CALGARY – New federal foreign investment rules wouldn’t stand in the way of natural gas giant Encana Corp. being taken over, interim CEO Clayton Woitas said Thursday as the company reported quarterly and annual losses and saw its stock slide.

Woitas, a board member who took over from Randy Eresman when he stepped down suddenly last month, said a takeover isn’t necessarily what Encana is after.

“Any company is for sale at any given time. All I can say right now is we’ve had no calls, expressions of interest,” he said.

“What we continue to do is execute on our wonderful asset base and whatever happens happens.”

In December, Ottawa approved Chinese company CNOOC Ltd.’s $15.1-billion takeover of Nexen Inc. (TSX:NXY) and Malaysian firm Petronas’ $6-billion takeover of Progress Energy Resources. But it said from now on it will be tougher on state-owned enterprises looking to take control of Canadian companies, especially in the oilsands.

When asked on a conference call whether that decision would preclude an Encana takeover, Woitas tersely replied “no” — but did not offer further explanation.

Encana (TSX:ECA) shares were down nearly 6.8 per cent on the Toronto Stock Exchange to $18.16 after the company posted a loss of $80 million for the fourth quarter and $2.79 billion for 2012.

The Calgary-based gas natural gas giant said its fourth quarter loss amounted to 11 cents per share, an improvement over a shortfall of $476 million, or 65 cents per share, in the same quarter at the end of 2011.

Revenue came in at $1.6 billion for the quarter, down dramatically from $2.46 billion year over year but only slightly lower than analyst estimates.

Adjusted earnings, however, came in at 40 cents per share, beating estimates by seven cents per share.

For the full year, Encana posted a loss of $2.79 billion, or $3.79 per share, compared to a profit of $5 million, or one cent per share, in 2011.

The company recorded a $4.7-billion impairment charge in 2012, primarily from the decline in the 12-month average trailing natural gas prices, which Encana said reduced proved reserves volumes and values.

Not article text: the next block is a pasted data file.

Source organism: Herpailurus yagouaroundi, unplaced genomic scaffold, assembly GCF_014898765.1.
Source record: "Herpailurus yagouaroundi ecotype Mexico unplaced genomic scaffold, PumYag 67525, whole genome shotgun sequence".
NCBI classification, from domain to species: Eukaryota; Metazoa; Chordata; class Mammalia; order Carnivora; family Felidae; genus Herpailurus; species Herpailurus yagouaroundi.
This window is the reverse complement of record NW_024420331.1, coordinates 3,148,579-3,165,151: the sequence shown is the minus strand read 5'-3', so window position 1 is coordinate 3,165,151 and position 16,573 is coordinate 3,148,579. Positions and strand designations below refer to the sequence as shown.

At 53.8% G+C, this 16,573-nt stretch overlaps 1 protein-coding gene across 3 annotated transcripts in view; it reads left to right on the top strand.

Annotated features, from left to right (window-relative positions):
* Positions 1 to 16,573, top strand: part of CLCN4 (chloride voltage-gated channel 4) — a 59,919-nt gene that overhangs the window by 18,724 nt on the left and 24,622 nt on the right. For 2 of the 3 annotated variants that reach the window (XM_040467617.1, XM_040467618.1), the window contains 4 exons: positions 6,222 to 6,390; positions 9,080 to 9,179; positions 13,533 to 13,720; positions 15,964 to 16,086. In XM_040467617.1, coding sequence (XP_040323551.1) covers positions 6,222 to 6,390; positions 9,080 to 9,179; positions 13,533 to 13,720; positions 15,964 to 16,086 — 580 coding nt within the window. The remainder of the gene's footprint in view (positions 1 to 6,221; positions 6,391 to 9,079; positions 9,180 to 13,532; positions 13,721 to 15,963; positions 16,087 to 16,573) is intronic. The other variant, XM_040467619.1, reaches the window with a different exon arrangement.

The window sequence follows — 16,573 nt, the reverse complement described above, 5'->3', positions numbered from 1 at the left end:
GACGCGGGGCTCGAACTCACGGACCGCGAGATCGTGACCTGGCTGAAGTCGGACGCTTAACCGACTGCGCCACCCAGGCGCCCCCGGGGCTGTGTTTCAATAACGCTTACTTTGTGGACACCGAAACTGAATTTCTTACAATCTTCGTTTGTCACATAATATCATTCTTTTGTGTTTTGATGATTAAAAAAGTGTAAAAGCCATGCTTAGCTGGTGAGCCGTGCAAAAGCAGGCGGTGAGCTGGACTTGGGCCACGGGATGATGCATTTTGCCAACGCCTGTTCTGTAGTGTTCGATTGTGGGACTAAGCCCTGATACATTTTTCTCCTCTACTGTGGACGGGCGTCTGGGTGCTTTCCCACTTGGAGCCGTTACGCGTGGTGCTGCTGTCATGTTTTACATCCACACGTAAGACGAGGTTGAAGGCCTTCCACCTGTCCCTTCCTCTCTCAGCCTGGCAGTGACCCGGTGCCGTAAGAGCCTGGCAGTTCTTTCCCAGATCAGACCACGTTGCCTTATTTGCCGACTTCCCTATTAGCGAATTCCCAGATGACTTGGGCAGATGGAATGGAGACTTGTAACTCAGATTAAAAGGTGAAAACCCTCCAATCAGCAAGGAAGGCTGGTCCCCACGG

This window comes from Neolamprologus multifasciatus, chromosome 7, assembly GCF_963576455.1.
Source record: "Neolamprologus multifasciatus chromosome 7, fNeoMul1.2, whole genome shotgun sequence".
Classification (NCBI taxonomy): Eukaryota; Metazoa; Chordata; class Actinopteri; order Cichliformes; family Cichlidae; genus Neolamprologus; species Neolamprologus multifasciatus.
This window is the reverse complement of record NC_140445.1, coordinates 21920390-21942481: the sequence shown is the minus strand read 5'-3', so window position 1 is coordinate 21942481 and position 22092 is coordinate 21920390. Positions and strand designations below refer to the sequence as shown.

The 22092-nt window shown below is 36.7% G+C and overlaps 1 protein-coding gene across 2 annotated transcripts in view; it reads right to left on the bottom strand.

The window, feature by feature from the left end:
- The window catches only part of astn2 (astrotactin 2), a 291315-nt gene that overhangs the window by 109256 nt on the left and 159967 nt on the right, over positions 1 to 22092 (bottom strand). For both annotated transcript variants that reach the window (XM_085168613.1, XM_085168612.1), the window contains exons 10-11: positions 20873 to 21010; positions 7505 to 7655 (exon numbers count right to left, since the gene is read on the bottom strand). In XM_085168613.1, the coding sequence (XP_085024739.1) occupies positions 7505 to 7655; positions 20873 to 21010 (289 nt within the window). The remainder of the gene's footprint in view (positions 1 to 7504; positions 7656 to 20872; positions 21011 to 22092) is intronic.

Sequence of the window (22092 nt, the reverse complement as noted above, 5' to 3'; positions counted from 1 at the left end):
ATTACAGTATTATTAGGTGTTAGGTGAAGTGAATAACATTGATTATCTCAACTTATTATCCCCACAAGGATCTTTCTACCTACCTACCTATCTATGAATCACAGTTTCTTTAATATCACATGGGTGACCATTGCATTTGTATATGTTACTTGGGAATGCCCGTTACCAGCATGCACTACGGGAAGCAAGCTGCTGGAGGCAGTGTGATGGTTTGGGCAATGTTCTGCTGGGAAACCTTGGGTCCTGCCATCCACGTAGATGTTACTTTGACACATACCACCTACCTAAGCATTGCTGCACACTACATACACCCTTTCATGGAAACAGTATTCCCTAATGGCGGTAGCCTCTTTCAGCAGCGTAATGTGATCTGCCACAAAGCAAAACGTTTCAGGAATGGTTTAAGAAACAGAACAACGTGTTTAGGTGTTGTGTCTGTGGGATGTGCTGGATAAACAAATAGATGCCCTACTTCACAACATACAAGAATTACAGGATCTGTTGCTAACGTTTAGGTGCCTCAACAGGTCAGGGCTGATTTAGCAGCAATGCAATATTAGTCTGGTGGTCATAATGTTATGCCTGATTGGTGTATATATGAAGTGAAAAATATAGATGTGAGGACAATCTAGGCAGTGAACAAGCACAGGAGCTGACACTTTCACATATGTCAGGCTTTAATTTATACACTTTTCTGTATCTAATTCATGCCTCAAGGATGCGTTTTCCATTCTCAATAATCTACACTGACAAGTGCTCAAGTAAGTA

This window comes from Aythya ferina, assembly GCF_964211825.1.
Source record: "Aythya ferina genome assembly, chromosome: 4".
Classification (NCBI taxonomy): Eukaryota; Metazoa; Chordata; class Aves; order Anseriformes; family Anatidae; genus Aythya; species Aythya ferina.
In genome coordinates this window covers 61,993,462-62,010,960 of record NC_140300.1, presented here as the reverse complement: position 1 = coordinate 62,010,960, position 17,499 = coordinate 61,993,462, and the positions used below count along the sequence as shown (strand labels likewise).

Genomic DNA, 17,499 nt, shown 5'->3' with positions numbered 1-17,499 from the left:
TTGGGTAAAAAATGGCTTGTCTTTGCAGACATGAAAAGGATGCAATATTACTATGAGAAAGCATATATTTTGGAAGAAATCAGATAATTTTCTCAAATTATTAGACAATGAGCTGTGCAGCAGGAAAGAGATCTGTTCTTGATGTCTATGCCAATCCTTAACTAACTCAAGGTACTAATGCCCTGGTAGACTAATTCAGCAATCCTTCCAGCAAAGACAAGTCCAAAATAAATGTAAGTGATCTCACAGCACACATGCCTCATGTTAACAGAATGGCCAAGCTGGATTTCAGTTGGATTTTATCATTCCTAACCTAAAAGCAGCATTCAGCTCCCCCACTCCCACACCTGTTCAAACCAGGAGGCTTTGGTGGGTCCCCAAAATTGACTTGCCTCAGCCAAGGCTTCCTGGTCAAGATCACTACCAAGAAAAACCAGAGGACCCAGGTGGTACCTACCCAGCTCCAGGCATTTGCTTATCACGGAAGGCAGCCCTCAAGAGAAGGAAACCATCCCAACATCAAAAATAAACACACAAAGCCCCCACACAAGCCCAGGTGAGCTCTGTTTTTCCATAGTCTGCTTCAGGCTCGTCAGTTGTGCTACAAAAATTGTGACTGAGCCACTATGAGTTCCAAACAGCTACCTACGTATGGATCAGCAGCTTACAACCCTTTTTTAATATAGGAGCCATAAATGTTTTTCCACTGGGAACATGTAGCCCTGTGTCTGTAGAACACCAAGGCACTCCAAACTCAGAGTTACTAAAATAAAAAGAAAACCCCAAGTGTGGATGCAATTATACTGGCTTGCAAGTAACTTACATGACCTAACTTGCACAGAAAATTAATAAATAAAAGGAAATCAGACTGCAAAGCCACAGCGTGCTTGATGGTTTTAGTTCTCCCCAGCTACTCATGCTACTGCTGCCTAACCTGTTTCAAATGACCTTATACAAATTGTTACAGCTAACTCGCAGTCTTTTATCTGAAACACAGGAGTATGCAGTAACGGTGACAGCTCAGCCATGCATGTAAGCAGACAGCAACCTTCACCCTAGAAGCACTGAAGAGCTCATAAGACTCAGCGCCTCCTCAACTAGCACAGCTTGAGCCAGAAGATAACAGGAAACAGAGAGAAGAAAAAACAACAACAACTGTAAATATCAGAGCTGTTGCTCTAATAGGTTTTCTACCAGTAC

Since it spun off its oil and refinery assets into Cenovus Energy Inc. (TSX:CVE) in 2009, Encana has been focused exclusively on developing natural gas.

Encana and other producers have been grappling with a North American oversupply of natural gas and limited opportunities to export around the globe — particularly the Asia-Pacific region.

Encana ended the year with $3.2 billion in cash and cash equivalents, exceeding the $2.5 billion it had targeted in 2012, due in part, it said, to signing joint-venture agreements with subsidiaries of PetroChina Co. Ltd., Mitsubishi Corp. and Toyota Tsusho Corp.

“Operational momentum built through 2012 combined with our major transaction agreements puts Encana in a strong position starting 2013,” said Woitas.

Encana is aiming 80 per cent of its 2013 operating capital toward more lucrative oil and natural gas liquids, with a target of between 50,000 and 60,000 barrels a day.

That’s a big jump from the 31,000 barrels per day Encana averaged in 2012, but lower than a range of 60,000 to 70,000 Encana set out last June.

Natural gas production is expected to stay flat compared to 2012 levels at between 2.8 to three billion cubic feet per day.

Encana says its capital budget is between $3 billion and $3.2 billion this year, about one billion lower than previous targets.

“At the end of the day, the oil and gas industry is the commodity business,” said Woitas, adding the industry can show “discipline” in managing costs.

“We intend to increase our margins without depending on the natural gas price recovery.”